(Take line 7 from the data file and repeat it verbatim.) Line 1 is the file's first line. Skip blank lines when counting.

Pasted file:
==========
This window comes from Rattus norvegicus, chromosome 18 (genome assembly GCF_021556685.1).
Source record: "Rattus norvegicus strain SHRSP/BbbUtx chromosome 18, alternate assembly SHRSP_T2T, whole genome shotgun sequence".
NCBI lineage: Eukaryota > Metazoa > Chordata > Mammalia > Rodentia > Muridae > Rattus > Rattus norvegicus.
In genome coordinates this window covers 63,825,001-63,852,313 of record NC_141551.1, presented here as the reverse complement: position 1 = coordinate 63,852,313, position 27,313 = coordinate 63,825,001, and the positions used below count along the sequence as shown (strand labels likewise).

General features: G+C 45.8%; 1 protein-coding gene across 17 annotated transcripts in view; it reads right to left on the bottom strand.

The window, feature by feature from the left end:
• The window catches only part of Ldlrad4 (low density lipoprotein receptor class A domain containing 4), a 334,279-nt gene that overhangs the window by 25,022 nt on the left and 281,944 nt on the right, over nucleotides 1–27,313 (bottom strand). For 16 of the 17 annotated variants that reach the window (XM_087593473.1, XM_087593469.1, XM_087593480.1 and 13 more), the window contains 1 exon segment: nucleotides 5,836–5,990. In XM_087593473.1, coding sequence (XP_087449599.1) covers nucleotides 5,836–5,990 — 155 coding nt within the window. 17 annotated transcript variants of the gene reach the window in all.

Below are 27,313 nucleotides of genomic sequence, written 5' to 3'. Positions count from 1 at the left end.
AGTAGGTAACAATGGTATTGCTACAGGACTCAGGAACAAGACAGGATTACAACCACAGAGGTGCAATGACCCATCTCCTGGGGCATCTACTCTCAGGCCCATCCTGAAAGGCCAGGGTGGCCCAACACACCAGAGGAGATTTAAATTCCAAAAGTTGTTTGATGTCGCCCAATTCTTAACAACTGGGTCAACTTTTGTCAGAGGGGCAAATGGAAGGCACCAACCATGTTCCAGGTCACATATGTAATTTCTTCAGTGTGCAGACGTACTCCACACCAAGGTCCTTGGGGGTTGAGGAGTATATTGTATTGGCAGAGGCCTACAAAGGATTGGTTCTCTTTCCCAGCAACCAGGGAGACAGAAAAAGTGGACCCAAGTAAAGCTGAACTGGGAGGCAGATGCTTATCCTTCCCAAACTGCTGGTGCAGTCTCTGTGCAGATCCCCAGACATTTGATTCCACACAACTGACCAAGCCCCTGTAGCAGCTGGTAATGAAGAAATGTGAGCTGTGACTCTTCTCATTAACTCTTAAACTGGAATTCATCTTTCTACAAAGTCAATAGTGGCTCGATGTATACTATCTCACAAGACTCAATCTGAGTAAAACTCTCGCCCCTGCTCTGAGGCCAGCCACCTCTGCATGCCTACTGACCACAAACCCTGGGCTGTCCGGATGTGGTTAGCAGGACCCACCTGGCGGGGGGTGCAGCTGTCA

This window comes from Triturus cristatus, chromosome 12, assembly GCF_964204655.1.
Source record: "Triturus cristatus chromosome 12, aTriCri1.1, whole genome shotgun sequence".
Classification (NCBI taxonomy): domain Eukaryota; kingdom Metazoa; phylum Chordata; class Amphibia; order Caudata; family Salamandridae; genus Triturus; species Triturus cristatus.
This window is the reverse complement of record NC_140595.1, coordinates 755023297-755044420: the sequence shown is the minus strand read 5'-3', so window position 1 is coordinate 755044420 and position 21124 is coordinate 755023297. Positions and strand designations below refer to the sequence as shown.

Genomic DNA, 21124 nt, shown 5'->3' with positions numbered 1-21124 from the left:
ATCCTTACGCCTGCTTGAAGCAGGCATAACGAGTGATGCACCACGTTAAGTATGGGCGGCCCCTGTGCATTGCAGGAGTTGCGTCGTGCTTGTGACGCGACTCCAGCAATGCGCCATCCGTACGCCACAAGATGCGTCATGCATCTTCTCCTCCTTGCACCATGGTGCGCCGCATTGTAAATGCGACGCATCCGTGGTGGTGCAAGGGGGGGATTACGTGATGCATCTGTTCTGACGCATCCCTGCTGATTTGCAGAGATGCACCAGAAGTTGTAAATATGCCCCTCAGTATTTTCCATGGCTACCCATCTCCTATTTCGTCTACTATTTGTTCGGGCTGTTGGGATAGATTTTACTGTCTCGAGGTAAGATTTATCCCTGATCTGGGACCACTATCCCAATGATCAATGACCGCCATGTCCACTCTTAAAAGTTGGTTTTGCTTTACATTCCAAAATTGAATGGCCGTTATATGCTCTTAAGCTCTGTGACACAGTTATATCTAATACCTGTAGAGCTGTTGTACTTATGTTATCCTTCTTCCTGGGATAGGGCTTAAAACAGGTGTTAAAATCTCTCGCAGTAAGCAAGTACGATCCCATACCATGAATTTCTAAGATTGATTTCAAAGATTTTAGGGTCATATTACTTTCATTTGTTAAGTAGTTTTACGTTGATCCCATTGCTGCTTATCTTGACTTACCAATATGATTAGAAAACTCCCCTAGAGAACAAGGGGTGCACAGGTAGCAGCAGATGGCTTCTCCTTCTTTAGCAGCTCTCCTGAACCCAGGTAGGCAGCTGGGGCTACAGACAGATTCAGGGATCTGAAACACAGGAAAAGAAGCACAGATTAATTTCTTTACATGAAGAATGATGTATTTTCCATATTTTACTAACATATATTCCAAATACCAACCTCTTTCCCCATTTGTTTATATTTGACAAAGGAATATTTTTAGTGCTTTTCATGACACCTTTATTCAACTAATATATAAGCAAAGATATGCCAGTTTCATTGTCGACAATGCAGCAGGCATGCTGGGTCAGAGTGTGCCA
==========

• The window catches only part of Ldlrad4 (low density lipoprotein receptor class A domain containing 4), a 334,279-nt gene that overhangs the window by 25,022 nt on the left and 281,944 nt on the right, over nucleotides 1–27,313 (bottom strand). For 16 of the 17 annotated variants that reach the window (XM_087593473.1, XM_087593469.1, XM_087593480.1 and 13 more), the window contains 1 exon segment: nucleotides 5,836–5,990. In XM_087593473.1, coding sequence (XP_087449599.1) covers nucleotides 5,836–5,990 — 155 coding nt within the window. 17 annotated transcript variants of the gene reach the window in all.